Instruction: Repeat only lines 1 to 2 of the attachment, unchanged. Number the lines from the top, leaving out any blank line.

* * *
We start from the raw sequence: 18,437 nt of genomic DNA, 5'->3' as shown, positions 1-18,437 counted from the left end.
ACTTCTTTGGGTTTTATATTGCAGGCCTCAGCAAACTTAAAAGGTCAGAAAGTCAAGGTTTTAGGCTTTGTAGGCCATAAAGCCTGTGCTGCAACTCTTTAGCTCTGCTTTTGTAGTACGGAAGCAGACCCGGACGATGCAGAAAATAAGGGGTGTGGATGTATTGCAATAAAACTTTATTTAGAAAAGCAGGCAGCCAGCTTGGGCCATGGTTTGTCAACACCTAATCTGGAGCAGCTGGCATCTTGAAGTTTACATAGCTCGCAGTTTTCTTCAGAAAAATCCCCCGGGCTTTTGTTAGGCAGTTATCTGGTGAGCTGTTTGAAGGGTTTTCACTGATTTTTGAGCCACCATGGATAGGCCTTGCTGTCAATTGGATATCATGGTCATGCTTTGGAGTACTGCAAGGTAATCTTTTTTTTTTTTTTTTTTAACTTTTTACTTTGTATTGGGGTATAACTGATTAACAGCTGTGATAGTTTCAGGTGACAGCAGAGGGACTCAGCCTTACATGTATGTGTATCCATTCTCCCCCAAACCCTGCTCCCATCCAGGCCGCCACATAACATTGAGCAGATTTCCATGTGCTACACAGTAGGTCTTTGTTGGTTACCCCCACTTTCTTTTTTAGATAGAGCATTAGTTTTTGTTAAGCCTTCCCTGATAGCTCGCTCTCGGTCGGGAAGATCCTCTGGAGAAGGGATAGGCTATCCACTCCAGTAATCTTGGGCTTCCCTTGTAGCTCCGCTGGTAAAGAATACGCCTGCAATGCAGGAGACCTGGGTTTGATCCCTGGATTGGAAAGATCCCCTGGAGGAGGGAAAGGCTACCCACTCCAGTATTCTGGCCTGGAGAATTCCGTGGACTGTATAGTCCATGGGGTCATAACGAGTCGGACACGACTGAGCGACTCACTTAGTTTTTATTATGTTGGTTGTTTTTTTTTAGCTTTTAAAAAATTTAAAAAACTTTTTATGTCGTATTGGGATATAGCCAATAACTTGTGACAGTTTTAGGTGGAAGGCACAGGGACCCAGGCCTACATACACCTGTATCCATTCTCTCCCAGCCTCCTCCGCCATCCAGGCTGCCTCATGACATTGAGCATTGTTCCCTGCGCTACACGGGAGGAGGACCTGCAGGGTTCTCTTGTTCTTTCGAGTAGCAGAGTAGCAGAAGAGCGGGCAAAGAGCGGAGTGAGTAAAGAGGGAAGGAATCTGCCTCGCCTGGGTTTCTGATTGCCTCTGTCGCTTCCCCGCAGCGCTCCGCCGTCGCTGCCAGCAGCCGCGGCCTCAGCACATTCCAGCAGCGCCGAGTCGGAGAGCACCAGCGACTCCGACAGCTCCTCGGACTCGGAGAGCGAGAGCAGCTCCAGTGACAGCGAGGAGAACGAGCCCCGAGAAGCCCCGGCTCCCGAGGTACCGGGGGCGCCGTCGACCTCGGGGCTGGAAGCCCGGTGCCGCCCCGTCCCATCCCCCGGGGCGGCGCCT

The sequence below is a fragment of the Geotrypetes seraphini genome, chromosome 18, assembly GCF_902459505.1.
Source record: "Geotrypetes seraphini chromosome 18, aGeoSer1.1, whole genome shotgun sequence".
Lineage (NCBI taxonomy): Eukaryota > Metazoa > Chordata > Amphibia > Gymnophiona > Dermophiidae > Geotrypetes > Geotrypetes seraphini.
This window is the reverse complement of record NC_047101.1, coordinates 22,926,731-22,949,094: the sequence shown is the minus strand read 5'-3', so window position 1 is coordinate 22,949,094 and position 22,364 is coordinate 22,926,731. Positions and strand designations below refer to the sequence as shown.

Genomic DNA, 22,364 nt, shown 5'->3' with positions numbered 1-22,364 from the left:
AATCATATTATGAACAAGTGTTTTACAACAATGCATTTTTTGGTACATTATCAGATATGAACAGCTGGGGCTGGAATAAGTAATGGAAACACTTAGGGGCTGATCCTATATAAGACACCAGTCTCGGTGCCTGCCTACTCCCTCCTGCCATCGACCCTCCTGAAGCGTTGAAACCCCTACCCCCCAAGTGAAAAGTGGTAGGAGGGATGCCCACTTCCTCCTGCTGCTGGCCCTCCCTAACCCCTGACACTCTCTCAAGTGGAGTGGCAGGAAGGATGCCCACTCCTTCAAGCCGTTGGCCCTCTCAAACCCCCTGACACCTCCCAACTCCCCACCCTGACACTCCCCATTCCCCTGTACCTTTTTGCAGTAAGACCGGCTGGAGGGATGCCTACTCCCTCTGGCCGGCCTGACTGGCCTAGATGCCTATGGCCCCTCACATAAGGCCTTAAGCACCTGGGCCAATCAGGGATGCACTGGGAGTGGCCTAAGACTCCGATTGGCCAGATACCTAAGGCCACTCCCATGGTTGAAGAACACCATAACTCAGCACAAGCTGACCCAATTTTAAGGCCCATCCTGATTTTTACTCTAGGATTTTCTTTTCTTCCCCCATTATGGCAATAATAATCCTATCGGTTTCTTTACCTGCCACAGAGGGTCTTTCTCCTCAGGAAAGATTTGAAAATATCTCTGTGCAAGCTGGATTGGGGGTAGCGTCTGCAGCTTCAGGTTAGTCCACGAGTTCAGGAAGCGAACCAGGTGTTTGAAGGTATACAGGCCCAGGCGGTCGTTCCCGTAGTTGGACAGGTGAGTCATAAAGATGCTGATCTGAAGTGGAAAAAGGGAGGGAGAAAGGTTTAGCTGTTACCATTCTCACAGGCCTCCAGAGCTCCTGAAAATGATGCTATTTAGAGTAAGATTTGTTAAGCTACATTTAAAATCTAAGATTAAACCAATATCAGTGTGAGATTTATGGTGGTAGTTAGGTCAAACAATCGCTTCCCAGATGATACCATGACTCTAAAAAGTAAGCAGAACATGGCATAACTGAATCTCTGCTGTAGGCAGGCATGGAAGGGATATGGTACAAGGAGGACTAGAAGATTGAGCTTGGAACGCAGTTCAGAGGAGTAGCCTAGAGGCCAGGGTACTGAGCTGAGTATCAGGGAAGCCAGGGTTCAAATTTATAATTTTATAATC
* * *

We start from the raw sequence: 18,437 nt of genomic DNA, 5'->3' as shown, positions 1-18,437 counted from the left end.
ACTTCTTTGGGTTTTATATTGCAGGCCTCAGCAAACTTAAAAGGTCAGAAAGTCAAGGTTTTAGGCTTTGTAGGCCATAAAGCCTGTGCTGCAACTCTTTAGCTCTGCTTTTGTAGTACGGAAGCAGACCCGGACGATGCAGAAAATAAGGGGTGTGGATGTATTGCAATAAAACTTTATTTAGAAAAGCAGGCAGCCAGCTTGGGCCATGGTTTGTCAACACCTAATCTGGAGCAGCTGGCATCTTGAAGTTTACATAGCTCGCAGTTTTCTTCAGAAAAATCCCCCGGGCTTTTGTTAGGCAGTTATCTGGTGAGCTGTTTGAAGGGTTTTCACTGATTTTTGAGCCACCATGGATAGGCCTTGCTGTCAATTGGATATCATGGTCATGCTTTGGAGTACTGCAAGGTAATCTTTTTTTTTTTTTTTTTTAACTTTTTACTTTGTATTGGGGTATAACTGATTAACAGCTGTGATAGTTTCAGGTGACAGCAGAGGGACTCAGCCTTACATGTATGTGTATCCATTCTCCCCCAAACCCTGCTCCCATCCAGGCCGCCACATAACATTGAGCAGATTTCCATGTGCTACACAGTAGGTCTTTGTTGGTTACCCCCACTTTCTTTTTTAGATAGAGCATTAGTTTTTGTTAAGCCTTCCCTGATAGCTCGCTCTCGGTCGGGAAGATCCTCTGGAGAAGGGATAGGCTATCCACTCCAGTAATCTTGGGCTTCCCTTGTAGCTCCGCTGGTAAAGAATACGCCTGCAATGCAGGAGACCTGGGTTTGATCCCTGGATTGGAAAGATCCCCTGGAGGAGGGAAAGGCTACCCACTCCAGTATTCTGGCCTGGAGAATTCCGTGGACTGTATAGTCCATGGGGTCATAACGAGTCGGACACGACTGAGCGACTCACTTAGTTTTTATTATGTTGGTTGTTTTTTTTTAGCTTTTAAAAAATTTAAAAAACTTTTTATGTCGTATTGGGATATAGCCAATAACTTGTGACAGTTTTAGGTGGAAGGCACAGGGACCCAGGCCTACATACACCTGTATCCATTCTCTCCCAGCCTCCTCCGCCATCCAGGCTGCCTCATGACATTGAGCATTGTTCCCTGCGCTACACGGGAGGAGGACCTGCAGGGTTCTCTTGTTCTTTCGAGTAGCAGAGTAGCAGAAGAGCGGGCAAAGAGCGGAGTGAGTAAAGAGGGAAGGAATCTGCCTCGCCTGGGTTTCTGATTGCCTCTGTCGCTTCCCCGCAGCGCTCCGCCGTCGCTGCCAGCAGCCGCGGCCTCAGCACATTCCAGCAGCGCCGAGTCGGAGAGCACCAGCGACTCCGACAGCTCCTCGGACTCGGAGAGCGAGAGCAGCTCCAGTGACAGCGAGGAGAACGAGCCCCGAGAAGCCCCGGCTCCCGAGGTACCGGGGGCGCCGTCGACCTCGGGGCTGGAAGCCCGGTGCCGCCCCGTCCCATCCCCCGGGGCGGCGCCT